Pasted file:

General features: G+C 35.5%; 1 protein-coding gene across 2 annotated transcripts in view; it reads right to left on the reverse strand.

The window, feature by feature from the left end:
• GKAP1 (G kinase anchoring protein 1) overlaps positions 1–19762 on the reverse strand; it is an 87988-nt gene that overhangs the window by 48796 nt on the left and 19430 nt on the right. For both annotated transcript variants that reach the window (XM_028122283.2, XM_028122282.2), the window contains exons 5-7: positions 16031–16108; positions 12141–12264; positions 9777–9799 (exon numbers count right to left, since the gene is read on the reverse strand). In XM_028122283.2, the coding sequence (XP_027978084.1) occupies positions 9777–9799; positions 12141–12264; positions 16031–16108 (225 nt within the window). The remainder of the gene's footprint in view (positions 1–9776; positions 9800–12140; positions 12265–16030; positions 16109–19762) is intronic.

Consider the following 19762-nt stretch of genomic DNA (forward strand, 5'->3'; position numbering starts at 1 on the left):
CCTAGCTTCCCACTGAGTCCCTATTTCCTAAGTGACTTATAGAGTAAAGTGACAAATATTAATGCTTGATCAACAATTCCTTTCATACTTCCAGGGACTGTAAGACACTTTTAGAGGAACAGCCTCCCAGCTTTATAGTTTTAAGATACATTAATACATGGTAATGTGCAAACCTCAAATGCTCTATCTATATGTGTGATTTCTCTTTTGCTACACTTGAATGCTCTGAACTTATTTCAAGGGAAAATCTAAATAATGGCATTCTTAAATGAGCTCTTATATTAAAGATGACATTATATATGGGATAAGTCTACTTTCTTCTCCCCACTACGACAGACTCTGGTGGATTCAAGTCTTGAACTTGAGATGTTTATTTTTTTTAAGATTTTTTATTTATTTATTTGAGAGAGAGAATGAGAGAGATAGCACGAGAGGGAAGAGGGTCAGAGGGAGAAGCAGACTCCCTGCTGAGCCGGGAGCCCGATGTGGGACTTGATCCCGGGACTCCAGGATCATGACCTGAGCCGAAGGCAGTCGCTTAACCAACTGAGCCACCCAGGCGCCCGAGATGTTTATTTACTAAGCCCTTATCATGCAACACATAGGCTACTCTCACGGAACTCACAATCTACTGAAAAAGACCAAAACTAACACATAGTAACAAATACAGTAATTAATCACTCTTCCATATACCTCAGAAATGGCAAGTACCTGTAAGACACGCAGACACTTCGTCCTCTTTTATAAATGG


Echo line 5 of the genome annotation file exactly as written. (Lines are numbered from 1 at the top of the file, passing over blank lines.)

CCTAGCTTCCCACTGAGTCCCTATTTCCTAAGTGACTTATAGAGTAAAGTGACAAATATTAATGCTTGATCAACAATTCCTTTCATACTTCCAGGGACTGTAAGACACTTTTAGAGGAACAGCCTCCCAGCTTTATAGTTTTAAGATACATTAATACATGGTAATGTGCAAACCTCAAATGCTCTATCTATATGTGTGATTTCTCTTTTGCTACACTTGAATGCTCTGAACTTATTTCAAGGGAAAATCTAAATAATGGCATTCTTAAATGAGCTCTTATATTAAAGATGACATTATATATGGGATAAGTCTACTTTCTTCTCCCCACTACGACAGACTCTGGTGGATTCAAGTCTTGAACTTGAGATGTTTATTTTTTTTAAGATTTTTTATTTATTTATTTGAGAGAGAGAATGAGAGAGATAGCACGAGAGGGAAGAGGGTCAGAGGGAGAAGCAGACTCCCTGCTGAGCCGGGAGCCCGATGTGGGACTTGATCCCGGGACTCCAGGATCATGACCTGAGCCGAAGGCAGTCGCTTAACCAACTGAGCCACCCAGGCGCCCGAGATGTTTATTTACTAAGCCCTTATCATGCAACACATAGGCTACTCTCACGGAACTCACAATCTACTGAAAAAGACCAAAACTAACACATAGTAACAAATACAGTAATTAATCACTCTTCCATATACCTCAGAAATGGCAAGTACCTGTAAGACACGCAGACACTTCGTCCTCTTTTATAAATGG